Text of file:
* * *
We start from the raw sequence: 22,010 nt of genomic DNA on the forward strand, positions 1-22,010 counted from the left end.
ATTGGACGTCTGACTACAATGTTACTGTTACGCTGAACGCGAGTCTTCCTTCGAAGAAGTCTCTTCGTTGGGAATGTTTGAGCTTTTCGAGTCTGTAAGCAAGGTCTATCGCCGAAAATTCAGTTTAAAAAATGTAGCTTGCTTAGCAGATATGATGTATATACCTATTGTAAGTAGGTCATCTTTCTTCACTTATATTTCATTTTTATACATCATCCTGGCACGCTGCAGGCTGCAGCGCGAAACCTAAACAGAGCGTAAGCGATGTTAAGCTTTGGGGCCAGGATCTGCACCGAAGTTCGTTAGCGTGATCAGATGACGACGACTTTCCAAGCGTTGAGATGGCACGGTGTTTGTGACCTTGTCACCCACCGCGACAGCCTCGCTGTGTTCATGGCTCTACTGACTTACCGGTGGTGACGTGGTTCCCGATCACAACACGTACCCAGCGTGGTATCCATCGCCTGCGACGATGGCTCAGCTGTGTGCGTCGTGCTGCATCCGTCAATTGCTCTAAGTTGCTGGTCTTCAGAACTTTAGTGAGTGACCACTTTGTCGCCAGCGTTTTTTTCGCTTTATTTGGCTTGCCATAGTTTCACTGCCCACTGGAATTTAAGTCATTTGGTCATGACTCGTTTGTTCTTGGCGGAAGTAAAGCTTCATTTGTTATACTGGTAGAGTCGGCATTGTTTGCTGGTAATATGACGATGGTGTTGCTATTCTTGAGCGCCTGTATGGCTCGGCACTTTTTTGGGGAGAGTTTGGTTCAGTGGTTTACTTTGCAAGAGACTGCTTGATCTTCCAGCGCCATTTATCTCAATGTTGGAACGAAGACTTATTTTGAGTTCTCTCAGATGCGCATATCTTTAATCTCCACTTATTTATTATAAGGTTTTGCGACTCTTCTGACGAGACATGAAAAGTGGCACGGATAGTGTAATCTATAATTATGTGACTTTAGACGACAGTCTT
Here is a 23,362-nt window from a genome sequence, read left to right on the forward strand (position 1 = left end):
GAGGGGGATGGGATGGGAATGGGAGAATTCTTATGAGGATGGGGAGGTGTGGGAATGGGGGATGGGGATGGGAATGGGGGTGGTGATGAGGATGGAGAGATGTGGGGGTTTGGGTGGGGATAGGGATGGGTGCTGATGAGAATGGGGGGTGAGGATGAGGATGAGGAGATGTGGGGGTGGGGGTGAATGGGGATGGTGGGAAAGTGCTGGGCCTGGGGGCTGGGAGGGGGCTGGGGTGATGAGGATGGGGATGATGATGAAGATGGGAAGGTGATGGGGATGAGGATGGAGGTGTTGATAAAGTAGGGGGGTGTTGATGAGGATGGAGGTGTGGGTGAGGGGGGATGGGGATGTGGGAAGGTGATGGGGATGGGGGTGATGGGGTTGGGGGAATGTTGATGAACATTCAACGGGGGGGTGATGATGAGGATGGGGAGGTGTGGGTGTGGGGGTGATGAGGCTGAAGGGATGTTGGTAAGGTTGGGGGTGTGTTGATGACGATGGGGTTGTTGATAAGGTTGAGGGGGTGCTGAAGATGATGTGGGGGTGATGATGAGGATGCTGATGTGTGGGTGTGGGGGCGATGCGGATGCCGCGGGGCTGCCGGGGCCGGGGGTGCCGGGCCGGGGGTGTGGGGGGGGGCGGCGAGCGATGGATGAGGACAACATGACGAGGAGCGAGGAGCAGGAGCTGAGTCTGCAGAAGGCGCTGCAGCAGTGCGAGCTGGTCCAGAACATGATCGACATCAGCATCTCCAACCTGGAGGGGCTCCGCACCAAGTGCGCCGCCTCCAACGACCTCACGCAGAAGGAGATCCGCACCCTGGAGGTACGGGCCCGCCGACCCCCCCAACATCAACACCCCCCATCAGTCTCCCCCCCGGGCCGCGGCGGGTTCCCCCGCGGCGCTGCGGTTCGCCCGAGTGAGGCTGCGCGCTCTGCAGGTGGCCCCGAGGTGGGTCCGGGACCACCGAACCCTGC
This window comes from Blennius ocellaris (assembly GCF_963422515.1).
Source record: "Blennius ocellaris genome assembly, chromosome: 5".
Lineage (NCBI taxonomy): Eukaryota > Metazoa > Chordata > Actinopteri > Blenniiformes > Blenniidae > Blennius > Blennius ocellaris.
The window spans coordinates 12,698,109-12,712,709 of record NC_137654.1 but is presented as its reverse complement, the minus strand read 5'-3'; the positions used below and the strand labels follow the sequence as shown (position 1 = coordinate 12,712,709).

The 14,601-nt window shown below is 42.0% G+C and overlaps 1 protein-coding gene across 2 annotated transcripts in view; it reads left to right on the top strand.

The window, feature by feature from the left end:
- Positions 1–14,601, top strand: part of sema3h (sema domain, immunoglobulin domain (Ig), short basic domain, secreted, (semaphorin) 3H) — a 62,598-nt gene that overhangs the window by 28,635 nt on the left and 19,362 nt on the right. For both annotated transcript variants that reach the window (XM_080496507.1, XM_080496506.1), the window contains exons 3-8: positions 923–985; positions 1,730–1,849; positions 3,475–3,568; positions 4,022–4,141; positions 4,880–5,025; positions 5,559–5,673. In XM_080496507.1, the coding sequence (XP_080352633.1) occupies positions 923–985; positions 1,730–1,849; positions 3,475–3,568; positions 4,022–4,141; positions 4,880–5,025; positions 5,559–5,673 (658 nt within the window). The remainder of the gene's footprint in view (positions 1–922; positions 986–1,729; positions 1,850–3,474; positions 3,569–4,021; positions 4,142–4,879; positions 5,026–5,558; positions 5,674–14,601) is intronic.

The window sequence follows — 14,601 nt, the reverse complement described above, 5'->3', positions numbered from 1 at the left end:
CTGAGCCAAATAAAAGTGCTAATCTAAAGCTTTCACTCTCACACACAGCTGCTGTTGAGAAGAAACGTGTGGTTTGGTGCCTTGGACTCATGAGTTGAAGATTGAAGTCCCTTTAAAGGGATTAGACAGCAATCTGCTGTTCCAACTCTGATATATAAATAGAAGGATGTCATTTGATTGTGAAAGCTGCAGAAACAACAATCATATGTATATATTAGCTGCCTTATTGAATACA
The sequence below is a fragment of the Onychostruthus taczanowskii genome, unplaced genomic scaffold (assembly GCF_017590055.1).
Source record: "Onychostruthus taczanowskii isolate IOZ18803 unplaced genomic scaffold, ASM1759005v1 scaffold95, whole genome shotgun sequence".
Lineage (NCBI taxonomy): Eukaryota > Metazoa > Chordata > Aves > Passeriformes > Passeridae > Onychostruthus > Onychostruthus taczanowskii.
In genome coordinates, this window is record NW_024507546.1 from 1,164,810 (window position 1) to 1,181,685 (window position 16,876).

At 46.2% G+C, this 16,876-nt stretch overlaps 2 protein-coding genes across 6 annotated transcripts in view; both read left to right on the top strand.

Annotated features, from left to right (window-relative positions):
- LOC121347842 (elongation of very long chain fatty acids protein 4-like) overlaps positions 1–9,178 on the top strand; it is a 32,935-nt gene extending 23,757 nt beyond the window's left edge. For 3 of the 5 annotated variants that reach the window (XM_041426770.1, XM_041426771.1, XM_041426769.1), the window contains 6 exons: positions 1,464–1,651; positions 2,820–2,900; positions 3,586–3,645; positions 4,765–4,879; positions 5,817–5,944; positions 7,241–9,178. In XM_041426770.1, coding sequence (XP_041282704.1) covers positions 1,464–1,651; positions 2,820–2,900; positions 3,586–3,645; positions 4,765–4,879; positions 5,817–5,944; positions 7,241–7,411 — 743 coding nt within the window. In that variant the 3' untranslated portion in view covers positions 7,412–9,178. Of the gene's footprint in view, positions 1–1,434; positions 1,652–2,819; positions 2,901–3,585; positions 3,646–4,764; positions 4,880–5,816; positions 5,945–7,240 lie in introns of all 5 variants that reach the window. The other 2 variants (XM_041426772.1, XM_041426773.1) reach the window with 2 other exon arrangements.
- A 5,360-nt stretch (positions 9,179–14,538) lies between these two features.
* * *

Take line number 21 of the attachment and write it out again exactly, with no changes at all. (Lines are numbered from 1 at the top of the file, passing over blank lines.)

- A 5,360-nt stretch (positions 9,179–14,538) lies between these two features.